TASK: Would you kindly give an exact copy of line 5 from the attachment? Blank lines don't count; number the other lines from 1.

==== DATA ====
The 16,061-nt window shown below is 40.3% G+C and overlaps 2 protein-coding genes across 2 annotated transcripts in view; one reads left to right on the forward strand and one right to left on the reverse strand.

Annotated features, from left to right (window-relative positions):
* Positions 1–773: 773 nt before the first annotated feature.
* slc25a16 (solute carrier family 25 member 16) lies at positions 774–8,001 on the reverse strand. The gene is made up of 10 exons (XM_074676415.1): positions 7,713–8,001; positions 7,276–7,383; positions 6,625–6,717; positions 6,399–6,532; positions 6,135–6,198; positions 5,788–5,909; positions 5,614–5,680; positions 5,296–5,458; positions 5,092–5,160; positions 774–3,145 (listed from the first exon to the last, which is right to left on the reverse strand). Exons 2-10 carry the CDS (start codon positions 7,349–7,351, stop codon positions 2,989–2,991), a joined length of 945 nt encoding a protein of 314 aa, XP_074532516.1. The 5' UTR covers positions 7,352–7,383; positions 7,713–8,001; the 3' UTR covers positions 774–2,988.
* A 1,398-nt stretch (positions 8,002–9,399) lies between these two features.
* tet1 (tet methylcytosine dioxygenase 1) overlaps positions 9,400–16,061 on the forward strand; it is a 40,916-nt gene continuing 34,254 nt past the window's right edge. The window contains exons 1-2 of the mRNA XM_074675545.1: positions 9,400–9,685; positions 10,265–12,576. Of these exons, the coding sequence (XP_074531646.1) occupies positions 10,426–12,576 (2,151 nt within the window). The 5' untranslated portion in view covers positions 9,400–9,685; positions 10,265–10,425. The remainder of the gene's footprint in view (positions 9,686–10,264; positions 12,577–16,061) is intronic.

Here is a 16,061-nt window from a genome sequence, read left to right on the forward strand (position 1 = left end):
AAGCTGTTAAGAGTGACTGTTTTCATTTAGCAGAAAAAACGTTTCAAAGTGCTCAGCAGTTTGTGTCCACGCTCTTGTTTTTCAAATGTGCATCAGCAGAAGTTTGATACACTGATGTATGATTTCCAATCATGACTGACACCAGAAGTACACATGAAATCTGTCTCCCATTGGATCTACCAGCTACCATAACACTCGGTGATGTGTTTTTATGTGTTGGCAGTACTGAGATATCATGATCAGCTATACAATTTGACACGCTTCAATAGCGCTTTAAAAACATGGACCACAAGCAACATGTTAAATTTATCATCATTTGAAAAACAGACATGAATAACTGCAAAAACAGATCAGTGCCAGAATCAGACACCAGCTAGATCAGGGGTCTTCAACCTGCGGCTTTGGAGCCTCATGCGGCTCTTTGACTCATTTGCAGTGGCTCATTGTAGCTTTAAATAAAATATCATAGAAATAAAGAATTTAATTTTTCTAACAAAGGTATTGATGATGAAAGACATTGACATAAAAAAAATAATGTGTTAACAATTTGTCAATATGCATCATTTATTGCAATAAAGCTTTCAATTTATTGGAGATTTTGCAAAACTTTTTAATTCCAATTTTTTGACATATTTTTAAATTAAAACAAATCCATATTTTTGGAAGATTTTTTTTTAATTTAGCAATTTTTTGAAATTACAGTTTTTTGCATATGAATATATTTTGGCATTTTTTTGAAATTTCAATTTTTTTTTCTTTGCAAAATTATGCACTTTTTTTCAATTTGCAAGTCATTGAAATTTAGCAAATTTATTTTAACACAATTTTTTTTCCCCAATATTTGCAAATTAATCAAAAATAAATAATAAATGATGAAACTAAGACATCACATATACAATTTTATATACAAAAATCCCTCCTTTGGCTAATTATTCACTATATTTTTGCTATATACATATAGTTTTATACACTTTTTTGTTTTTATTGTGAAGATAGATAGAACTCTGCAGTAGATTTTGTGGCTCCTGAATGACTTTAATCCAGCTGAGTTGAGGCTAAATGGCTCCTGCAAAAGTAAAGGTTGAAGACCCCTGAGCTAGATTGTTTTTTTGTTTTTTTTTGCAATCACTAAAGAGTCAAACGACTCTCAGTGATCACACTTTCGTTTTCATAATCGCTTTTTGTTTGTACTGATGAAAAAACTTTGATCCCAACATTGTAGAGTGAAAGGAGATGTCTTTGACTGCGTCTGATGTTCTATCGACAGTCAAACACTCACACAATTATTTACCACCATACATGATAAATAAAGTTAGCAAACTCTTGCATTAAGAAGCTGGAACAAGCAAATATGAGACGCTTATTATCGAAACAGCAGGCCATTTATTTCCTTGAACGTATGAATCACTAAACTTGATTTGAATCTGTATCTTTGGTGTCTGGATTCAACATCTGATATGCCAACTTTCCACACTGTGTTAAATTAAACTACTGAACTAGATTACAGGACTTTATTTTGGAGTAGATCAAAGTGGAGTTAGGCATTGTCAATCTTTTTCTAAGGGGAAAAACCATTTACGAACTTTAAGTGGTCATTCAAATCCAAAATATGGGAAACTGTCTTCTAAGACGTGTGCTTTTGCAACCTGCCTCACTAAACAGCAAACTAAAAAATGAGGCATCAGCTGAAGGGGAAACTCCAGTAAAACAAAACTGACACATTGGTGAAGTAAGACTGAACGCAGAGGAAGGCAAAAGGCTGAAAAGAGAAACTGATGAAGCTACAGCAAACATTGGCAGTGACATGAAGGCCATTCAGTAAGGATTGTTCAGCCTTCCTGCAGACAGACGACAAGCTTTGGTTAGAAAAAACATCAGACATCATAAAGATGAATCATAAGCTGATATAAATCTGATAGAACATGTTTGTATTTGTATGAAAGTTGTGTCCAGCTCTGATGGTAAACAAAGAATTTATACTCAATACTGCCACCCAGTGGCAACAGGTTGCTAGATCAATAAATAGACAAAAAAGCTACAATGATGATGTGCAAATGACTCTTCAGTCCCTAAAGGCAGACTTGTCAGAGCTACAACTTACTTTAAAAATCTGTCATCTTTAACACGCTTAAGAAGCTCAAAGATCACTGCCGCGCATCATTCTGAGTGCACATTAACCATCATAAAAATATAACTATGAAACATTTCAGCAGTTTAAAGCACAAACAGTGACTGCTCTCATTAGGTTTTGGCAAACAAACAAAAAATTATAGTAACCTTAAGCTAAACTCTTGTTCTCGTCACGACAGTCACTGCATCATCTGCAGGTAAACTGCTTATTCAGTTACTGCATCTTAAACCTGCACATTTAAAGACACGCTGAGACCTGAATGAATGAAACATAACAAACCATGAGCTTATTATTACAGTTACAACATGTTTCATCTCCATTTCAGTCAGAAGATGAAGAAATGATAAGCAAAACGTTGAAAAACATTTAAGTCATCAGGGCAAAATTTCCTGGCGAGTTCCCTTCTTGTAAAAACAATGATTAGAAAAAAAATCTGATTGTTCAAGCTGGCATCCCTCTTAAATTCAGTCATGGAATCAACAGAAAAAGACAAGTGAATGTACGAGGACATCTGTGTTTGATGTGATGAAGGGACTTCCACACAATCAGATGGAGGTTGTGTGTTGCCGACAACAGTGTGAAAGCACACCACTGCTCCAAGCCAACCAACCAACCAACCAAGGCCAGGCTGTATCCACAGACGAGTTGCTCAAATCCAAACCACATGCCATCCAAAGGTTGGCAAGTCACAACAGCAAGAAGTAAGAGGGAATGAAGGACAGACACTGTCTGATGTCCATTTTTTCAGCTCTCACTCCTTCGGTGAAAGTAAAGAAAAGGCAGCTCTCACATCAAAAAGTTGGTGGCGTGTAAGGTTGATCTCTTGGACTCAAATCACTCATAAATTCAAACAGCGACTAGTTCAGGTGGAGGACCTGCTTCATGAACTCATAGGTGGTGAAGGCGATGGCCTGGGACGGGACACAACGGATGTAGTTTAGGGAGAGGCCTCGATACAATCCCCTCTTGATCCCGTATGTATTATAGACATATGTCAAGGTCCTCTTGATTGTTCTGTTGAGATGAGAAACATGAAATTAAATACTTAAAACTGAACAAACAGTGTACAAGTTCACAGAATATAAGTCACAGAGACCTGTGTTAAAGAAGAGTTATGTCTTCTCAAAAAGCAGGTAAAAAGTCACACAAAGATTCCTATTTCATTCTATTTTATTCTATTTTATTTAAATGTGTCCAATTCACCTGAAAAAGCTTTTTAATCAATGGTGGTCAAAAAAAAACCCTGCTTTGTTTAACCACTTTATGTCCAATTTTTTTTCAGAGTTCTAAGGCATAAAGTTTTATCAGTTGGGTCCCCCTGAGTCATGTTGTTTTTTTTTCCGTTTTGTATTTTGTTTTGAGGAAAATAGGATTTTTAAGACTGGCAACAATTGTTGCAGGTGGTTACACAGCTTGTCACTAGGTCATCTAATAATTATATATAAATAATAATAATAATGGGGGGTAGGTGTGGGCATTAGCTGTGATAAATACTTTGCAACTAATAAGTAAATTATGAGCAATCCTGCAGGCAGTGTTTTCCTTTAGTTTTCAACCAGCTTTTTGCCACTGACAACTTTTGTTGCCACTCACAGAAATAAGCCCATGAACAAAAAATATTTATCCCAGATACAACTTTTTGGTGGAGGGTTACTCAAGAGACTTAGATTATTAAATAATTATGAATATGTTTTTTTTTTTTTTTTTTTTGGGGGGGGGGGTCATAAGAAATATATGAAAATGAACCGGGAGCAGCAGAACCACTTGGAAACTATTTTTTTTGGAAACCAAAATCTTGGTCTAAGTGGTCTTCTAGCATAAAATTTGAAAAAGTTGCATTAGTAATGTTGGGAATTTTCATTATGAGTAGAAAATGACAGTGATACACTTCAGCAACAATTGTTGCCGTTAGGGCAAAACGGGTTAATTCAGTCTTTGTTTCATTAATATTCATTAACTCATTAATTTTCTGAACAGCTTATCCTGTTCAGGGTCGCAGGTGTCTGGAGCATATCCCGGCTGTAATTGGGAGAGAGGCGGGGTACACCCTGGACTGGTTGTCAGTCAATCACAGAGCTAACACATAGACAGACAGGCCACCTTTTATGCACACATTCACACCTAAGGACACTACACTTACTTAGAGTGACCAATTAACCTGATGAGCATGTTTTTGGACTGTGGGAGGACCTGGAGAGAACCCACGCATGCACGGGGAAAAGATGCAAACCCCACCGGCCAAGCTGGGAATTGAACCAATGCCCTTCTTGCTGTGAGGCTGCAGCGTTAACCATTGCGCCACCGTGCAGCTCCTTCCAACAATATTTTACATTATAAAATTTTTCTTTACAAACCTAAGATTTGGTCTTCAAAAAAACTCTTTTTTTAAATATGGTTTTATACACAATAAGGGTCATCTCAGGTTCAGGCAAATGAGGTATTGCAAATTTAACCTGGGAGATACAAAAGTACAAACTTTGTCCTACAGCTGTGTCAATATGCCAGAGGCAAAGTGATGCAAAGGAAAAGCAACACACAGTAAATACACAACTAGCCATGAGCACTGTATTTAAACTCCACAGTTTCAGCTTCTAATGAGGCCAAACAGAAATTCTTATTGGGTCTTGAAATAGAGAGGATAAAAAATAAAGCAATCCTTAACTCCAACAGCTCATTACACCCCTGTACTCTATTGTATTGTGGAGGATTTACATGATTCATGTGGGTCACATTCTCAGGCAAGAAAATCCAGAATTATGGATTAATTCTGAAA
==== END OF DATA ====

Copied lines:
* A 1,398-nt stretch (positions 8,002–9,399) lies between these two features.